Extension Logo
Extension Logo
University of Minnesota Extension
https://extension.umn.edu

Service style risks and safe practices

Learn which safe practices protect against safety risks depending on service style. Each service style (way food is served) creates food safety risks. Service style can be cafeteria, buffet, family, potluck, waitress, temporary or delivered. Factors such as food temperature, personal hygiene, dirty dishes and insects can all cause problems.

Cafeteria style: food served from cafeteria in large quantities and immediately served to guests in line.

Food safety risks Safe practices
Improper holding temperature Frequent use of thermometers to monitor holding temperatures
Server contamination Practice good personal hygiene

Buffet or family style: guests serve themselves from large containers on serving or individual plates.

Food safety risks Safe practices
Customer contamination Clean plates for every visit
Sneeze shields
Label food
Serving utensils for each food
Improper holding temperatures Frequent use of thermometers
Adding old contaminated food to fresh Finish old food before adding fresh
Serve food in small serving dishes

Potluck (buffet without hot/cold holding unites): food brought to dinner and prepared in individual kitchens.

Food safety risks Safe practices
Contamination by customers or preparers Reconsider preparation in individuals' homes
Improper holding temperatures No more than 2 hours cumulative at room temperature
Contaminated leftovers going home 2 hours cumulative or dispose of leftovers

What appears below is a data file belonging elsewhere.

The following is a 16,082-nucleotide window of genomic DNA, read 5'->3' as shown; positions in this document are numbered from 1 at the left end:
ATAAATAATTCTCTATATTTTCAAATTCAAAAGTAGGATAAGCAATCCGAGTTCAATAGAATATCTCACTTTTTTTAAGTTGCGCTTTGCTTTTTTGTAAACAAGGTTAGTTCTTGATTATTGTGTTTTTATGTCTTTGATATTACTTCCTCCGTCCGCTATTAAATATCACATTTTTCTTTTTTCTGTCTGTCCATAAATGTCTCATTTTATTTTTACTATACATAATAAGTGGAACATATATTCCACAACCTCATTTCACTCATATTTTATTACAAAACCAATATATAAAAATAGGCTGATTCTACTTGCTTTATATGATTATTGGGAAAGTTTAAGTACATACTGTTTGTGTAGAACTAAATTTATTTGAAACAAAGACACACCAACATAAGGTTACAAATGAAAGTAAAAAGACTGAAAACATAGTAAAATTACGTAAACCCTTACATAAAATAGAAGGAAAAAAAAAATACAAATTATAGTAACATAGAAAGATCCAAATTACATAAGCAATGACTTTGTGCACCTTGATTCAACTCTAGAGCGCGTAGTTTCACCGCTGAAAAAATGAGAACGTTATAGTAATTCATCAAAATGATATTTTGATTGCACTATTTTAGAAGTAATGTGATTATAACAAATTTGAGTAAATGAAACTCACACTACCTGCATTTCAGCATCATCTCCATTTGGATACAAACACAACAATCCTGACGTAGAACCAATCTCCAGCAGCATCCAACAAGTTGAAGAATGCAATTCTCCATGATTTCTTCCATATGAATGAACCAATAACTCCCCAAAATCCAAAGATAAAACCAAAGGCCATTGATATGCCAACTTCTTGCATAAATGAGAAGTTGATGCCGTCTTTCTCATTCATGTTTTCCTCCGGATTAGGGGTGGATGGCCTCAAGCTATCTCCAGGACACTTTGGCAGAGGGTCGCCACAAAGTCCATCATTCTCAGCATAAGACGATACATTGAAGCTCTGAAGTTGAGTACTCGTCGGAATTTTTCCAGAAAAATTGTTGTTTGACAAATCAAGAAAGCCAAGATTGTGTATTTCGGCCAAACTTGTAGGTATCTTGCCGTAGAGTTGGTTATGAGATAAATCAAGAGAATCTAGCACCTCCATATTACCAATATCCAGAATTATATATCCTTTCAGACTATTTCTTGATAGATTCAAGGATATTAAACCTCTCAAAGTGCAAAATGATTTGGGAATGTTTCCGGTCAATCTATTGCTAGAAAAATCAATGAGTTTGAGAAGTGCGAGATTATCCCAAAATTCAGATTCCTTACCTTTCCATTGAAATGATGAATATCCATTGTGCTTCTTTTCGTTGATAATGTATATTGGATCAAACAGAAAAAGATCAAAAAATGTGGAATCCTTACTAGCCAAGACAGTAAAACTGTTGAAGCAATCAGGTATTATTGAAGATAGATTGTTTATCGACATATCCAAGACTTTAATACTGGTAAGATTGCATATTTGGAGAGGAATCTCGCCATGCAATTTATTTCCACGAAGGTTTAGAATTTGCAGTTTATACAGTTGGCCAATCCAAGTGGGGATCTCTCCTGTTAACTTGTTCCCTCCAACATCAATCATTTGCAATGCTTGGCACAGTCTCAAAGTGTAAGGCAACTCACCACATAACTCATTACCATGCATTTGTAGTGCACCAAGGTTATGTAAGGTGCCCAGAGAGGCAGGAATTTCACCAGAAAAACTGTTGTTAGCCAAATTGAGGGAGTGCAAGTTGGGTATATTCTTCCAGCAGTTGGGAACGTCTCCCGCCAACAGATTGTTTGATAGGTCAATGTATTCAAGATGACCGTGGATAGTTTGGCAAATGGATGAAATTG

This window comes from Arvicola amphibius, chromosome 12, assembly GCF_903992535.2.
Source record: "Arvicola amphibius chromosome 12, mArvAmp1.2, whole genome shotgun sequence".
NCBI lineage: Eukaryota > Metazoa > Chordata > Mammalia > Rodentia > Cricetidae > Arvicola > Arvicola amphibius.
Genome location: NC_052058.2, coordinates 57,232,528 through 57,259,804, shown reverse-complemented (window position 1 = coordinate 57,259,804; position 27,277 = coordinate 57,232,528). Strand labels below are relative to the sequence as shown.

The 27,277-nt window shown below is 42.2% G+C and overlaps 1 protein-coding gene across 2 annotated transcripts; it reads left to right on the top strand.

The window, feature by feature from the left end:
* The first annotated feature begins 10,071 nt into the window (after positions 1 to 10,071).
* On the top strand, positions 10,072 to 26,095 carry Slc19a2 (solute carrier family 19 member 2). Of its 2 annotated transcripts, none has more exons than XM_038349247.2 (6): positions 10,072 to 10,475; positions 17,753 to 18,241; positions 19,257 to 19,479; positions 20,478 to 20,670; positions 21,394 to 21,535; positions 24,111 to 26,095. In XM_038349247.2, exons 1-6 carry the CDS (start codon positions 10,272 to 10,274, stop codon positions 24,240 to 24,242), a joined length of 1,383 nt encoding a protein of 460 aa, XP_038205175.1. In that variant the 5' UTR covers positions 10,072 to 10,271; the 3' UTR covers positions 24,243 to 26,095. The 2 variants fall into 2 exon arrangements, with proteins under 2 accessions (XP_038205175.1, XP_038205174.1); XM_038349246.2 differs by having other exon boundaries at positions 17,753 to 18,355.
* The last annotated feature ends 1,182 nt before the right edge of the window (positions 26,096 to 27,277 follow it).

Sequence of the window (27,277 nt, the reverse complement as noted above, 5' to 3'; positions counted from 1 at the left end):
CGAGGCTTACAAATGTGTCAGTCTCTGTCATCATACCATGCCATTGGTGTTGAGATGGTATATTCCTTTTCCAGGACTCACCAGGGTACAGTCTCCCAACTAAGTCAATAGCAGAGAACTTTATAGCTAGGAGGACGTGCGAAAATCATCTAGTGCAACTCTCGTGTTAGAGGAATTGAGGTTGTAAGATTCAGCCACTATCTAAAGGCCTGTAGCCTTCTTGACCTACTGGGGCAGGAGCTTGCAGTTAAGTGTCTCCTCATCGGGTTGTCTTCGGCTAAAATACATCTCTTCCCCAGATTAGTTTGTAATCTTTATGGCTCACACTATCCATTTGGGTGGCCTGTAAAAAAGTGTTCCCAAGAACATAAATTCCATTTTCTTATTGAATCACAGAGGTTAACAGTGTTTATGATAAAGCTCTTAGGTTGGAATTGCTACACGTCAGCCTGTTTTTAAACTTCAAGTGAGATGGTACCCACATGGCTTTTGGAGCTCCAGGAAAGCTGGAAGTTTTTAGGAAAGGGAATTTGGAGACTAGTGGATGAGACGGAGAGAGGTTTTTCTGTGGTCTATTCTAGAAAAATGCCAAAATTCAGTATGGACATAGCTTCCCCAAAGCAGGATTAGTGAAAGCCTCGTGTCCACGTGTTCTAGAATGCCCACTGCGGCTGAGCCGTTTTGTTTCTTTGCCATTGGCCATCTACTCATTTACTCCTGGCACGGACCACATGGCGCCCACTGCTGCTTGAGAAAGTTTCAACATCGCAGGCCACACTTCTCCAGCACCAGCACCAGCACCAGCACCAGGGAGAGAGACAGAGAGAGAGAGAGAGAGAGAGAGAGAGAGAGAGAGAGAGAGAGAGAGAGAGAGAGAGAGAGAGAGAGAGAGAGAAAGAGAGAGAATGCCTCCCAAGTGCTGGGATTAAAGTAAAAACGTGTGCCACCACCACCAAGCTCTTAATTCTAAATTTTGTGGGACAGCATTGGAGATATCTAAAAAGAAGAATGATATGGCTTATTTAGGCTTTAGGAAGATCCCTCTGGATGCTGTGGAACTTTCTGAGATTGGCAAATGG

Temporary: food prepared and served from a temporary site such as at a fair, booth or festival.

Food safety risks Safe practices
Inadequate electrical supply to operate equipment to maintain proper temperatures Frequent use of thermometers to monitor holding temperatures
Insect contamination Use a solution of bleach water to help keep surfaces free of foods that attract insects

Waiter/waitress: food brought to a table by a server.

Food safety risks Safe practices
Contamination by server or waiter or waitress Good personal hygiene
Avoid contact with food surfaces

Family style: bowls of food placed on table where guests are seated; guests serve themselves.

Food safety risks Safe practices
Adding fresh food to contaminated dishes Put fresh food in clean dish and discard old food
Customer contamination Serving utensils for each food
Food sitting on table for more than 2 hours Throw out leftovers

Home-delivered meals/carryout/catering: food is prepared at a kitchen and then delivered or served at another location.

Food safety risks Safe practices
Improper holding temperatures Use appropriate hot and cold holding delivery containers to maintain proper temperatures
Using a thermometer, check temperatures
Cross-contamination from carryout or delivery containers Provide handling instructions to the consumer
Regularly clean and sanitize all delivery containers

Suzanne Driessen, Extension educator

Reviewed in 2018

Share this page:

© 2018 Regents of the University of Minnesota. All rights reserved. The University of Minnesota is an equal opportunity educator and employer.